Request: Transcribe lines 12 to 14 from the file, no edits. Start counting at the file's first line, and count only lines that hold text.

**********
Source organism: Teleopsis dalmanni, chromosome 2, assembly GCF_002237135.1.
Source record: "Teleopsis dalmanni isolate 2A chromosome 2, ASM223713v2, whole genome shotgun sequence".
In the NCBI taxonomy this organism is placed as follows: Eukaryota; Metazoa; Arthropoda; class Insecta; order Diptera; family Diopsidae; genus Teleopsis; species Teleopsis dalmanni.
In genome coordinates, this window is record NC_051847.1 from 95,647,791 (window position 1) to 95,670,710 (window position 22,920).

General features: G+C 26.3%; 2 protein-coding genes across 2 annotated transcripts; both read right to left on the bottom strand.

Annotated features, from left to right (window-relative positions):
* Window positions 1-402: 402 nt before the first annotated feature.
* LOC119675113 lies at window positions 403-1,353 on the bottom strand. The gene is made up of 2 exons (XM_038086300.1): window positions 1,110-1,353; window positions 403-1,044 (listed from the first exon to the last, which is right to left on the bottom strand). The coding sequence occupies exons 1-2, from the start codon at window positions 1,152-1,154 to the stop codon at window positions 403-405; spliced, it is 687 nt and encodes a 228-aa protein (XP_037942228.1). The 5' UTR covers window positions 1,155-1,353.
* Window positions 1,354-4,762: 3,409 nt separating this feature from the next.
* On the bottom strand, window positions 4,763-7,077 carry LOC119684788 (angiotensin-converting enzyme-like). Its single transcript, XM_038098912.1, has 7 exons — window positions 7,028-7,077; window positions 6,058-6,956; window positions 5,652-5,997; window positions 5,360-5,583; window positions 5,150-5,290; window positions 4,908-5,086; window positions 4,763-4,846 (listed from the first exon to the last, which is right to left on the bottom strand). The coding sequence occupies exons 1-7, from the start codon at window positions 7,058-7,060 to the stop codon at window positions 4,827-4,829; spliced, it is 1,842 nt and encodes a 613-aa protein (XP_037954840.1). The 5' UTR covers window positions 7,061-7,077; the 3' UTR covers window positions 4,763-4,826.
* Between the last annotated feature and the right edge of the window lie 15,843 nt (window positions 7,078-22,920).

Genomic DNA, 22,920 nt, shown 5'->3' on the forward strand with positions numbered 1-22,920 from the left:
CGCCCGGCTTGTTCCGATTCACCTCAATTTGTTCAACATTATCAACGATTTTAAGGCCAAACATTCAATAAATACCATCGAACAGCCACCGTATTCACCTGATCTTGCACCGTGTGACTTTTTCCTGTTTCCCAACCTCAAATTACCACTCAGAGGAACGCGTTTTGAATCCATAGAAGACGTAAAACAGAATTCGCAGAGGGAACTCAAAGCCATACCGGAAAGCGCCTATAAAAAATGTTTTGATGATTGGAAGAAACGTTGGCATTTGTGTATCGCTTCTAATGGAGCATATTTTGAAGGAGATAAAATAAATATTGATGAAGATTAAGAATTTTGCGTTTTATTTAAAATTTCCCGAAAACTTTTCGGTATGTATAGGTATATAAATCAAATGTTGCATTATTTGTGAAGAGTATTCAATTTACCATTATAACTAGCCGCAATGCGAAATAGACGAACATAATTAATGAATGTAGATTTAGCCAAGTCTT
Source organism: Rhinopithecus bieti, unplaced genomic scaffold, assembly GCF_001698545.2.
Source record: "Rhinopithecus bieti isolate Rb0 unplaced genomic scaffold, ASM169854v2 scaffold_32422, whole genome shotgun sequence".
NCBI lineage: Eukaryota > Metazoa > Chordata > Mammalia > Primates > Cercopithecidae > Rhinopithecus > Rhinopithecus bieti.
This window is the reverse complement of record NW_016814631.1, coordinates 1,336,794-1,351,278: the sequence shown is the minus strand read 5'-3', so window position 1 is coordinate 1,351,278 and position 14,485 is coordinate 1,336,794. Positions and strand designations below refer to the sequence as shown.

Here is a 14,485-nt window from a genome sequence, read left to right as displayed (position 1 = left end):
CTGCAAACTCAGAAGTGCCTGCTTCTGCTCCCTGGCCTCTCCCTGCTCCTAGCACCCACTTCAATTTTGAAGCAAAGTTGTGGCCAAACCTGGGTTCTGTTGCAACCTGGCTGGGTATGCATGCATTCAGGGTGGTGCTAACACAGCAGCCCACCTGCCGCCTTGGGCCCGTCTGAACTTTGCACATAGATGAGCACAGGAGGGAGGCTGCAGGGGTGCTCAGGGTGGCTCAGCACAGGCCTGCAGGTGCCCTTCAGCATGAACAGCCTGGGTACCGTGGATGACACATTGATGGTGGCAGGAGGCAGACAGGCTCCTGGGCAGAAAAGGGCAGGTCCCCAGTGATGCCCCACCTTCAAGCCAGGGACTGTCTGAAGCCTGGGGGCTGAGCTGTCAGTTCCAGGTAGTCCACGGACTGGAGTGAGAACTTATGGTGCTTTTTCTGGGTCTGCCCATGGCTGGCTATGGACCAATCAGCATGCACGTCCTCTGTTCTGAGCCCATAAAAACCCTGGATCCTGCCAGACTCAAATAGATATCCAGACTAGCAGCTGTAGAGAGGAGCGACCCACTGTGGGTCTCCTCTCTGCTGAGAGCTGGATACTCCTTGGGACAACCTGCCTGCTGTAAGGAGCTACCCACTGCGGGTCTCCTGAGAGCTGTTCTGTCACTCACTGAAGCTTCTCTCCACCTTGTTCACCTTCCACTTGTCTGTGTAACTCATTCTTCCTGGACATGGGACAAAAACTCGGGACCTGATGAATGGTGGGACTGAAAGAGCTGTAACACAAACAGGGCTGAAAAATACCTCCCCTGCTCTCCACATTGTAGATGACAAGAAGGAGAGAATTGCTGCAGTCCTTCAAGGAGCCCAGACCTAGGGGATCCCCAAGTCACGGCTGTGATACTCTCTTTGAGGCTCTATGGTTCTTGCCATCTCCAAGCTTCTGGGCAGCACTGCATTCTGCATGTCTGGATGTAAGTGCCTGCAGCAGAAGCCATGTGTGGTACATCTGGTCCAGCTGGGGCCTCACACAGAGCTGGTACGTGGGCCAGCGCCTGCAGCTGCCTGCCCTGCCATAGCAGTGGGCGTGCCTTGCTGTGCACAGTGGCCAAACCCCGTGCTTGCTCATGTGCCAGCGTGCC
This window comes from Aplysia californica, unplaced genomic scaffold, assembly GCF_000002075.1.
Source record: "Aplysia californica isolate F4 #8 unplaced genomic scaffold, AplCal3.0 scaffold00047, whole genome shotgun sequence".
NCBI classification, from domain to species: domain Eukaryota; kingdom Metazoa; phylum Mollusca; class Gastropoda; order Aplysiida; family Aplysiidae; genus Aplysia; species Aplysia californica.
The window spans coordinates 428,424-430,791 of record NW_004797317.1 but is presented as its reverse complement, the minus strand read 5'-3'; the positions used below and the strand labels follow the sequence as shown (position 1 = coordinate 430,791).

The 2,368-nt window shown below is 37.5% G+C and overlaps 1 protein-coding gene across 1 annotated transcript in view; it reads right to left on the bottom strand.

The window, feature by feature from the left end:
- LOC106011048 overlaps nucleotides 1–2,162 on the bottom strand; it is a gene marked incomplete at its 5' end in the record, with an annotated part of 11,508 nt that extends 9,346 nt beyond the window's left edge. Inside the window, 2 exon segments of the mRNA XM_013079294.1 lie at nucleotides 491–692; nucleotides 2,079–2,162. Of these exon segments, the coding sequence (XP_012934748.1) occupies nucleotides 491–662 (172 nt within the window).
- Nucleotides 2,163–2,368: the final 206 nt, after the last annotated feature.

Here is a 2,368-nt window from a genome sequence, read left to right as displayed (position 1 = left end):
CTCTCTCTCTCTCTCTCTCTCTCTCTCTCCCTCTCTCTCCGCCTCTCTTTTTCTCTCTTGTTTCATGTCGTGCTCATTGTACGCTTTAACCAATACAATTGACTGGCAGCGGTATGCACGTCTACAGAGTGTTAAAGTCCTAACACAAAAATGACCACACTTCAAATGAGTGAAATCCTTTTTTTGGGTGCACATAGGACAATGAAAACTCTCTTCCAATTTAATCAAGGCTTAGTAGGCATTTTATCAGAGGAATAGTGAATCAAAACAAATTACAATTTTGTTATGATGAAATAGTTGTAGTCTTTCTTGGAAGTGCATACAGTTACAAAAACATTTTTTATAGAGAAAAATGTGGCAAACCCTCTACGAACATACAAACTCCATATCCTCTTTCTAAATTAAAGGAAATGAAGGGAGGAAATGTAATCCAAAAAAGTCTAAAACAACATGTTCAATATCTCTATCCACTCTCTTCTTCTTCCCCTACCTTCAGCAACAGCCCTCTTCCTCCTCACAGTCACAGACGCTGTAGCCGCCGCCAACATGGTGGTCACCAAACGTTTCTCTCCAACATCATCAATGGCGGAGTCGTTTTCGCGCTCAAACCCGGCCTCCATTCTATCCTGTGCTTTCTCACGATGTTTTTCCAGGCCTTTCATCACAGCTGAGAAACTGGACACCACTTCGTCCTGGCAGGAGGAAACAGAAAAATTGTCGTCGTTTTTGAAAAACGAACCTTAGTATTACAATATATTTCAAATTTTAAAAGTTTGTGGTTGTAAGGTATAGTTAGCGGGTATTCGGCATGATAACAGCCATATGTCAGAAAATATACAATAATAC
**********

Genomic DNA, 22,920 nt, shown 5'->3' on the forward strand with positions numbered 1-22,920 from the left:
CGCCCGGCTTGTTCCGATTCACCTCAATTTGTTCAACATTATCAACGATTTTAAGGCCAAACATTCAATAAATACCATCGAACAGCCACCGTATTCACCTGATCTTGCACCGTGTGACTTTTTCCTGTTTCCCAACCTCAAATTACCACTCAGAGGAACGCGTTTTGAATCCATAGAAGACGTAAAACAGAATTCGCAGAGGGAACTCAAAGCCATACCGGAAAGCGCCTATAAAAAATGTTTTGATGATTGGAAGAAACGTTGGCATTTGTGTATCGCTTCTAATGGAGCATATTTTGAAGGAGATAAAATAAATATTGATGAAGATTAAGAATTTTGCGTTTTATTTAAAATTTCCCGAAAACTTTTCGGTATGTATAGGTATATAAATCAAATGTTGCATTATTTGTGAAGAGTATTCAATTTACCATTATAACTAGCCGCAATGCGAAATAGACGAACATAATTAATGAATGTAGATTTAGCCAAGTCTT
Source organism: Rhinopithecus bieti, unplaced genomic scaffold, assembly GCF_001698545.2.